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30 November 2008
A question of major importance. What do you put on your hot dog? and where's your favorite place to get one? I like mine with chili, cheese, bacon, sauerkraut & mustard. My favorite stand is here, closely followed by here.
I like mine with mustard. Or, mustard and kraut. Or, mustard and onions. Or, mustard, kraut, and onions. Usually just mustard. I like a chili dog. I also like a slaw dog. I usually don't get chili or slaw because it's messy and I can't keep food off my shirt. I get my hot dogs at the ball park.
Maybe it's just hometown pride, but I'm a big fan of the classic Chicago dog. And for me they're best when wrapped in paper with greasy thin french fries. Shit, now I really want hotdogs. And on a similar tip, a polish with kraut is pretty amazing.
Ketchup, even though that makes my Philly boyfriend cringe, a bit of mustard and relish. I don't much care for hotdogs, but then I've never had one from a stand on the East Coast. That may change my mind.
I feel compelled to mention that I think that hot dogs are nasty.
I am going to paraphrase my husband here, "I would rather get punched in the face than eat a hot dog". His original answer was that he would rather get punched in the face than drink a Coke. Who doesn't like Coke?!
You know, one food stuff Australia doesn't do very well, are hot dogs. We have the obligatory BBQs with a thin sausage in a limp piece of bread, smothered with tomato sauce (not quite ketchup, it's different) and occasionally a few fried onions.
We have pink "little boys" or "footy franks" which are dipped into tomato sauce - and believe it or not, are much closer to a hot dog than the sausage.
We don't have hot dog stands with 'dogs like the ones you linked to.
But BY GOODNESS do I wish we did.
I want one SO VERY MUCH right now.
And I'm with you, eekacat. Softdrinks are crap. ESPECIALLY Coke. Anything that I can use to clean my oven with is not for drinking!
A large (7") Polish with everything (meaning Polock Johnny's special sauce and chili), or a Sabrett's with mustard and onion relish, or a kielbasa from Kiszka on Manhattan Avenue in Greenpoint with spicy brown mustard and sauerkraut the way my mom makes it: in a saucepan, regular kraut, drained; 2 sliced granny smith apples; brown sugar; a few caraway seeds; a little white wine; simmer for a few hours.
Soda in order of preference: Mountain Dew, root beer, birch beer, Dr. Pepper, orange soda.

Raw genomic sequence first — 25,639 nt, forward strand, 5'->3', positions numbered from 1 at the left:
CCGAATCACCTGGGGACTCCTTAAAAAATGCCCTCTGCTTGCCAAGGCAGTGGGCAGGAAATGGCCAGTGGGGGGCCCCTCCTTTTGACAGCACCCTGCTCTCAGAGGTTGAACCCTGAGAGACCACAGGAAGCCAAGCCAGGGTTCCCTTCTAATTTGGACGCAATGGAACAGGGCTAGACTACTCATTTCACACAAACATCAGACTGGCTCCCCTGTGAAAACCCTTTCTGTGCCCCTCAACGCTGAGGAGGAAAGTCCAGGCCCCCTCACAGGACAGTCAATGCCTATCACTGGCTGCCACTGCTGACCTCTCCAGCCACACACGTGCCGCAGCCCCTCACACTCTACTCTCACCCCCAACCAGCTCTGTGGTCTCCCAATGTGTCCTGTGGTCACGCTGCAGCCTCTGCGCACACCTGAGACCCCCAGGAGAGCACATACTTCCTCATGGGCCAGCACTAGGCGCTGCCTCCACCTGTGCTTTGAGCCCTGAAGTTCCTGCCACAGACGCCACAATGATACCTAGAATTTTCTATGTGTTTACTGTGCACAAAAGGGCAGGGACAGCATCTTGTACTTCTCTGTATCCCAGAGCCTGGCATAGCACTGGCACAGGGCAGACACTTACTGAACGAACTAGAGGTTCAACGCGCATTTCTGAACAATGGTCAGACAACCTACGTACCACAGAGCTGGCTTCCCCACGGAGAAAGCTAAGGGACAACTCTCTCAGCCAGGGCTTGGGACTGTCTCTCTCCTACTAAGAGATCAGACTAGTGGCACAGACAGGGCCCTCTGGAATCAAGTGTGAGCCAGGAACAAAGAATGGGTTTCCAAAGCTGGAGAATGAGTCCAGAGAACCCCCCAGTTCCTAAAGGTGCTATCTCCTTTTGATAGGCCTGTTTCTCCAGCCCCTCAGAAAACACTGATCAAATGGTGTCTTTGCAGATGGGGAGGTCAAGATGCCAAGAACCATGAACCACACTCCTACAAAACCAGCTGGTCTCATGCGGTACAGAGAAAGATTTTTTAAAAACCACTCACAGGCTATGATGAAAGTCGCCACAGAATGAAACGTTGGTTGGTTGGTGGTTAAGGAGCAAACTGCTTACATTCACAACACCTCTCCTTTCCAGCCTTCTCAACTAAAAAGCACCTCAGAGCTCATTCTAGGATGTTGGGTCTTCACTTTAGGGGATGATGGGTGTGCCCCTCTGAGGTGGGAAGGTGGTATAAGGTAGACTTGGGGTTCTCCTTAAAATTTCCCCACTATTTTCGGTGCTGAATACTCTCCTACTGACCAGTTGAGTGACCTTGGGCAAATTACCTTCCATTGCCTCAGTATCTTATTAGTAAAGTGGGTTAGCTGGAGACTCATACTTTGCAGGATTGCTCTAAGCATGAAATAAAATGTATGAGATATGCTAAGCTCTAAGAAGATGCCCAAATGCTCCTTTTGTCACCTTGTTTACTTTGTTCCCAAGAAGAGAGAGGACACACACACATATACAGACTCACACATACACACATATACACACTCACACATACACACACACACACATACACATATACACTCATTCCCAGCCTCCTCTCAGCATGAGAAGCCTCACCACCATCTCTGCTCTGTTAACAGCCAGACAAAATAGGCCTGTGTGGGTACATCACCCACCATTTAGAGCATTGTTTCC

San Jose (and California in general) doesn't really do hot dogs, there are very isolated hotdog stands and a few Weirschntzels. Hot dogs aren't really part the cultural landscape, like New York or Chicago. Hot dogs, for me, are what you get at a baseball game or a BBQ.
heh. in brazil we put EVERYTHING on the hot dog:
sausage, tomato sauce, peas, corn, mayo, ketchup, mustard, vinaigrette, mashed potatoes, grated parmesan, cream cheese, chicken... (fyi chili is not a brazilian thing)
around here I like the simple polish+onions they sell at 2 am in the street.
I wouldn't do ketchup by itself, but find it's a good balance for the acidity of the Sauerkraut. I don't trust anyone who dismisses something out of hand like that. Freaking elitist hotdogistas. They probably read "The Hot Dog Spectator."
You know, the whole 'you're doing it wrong' thing seems to come out of New York city more than anywhere I know. Only pizza that's good is from New York. Only deli worth a shit is in New York. BLAH BLAH BLAH BLAH. I say Fuck New York and it's attitude.
There's a whole world out there that does things differently. I have a friend from Iowa that puts Ketchup on everything. It's just how they do it where he's from. When we have lunch together he doesn't say "what the fuck, don't you want to slather ketchup on everything?" He does his thing, and I do mine, and we enjoy our lunch. The only time I come across people who are militant about that kind of thing, they're from New York. Does the whole city have a huge inferiority complex? It's like everything is a competition that they have to "win." Maybe I'm the weird one having grown up in Northern California, and raised by european parents. I like the fact that there's a lot of variety in the world. There is no best thing.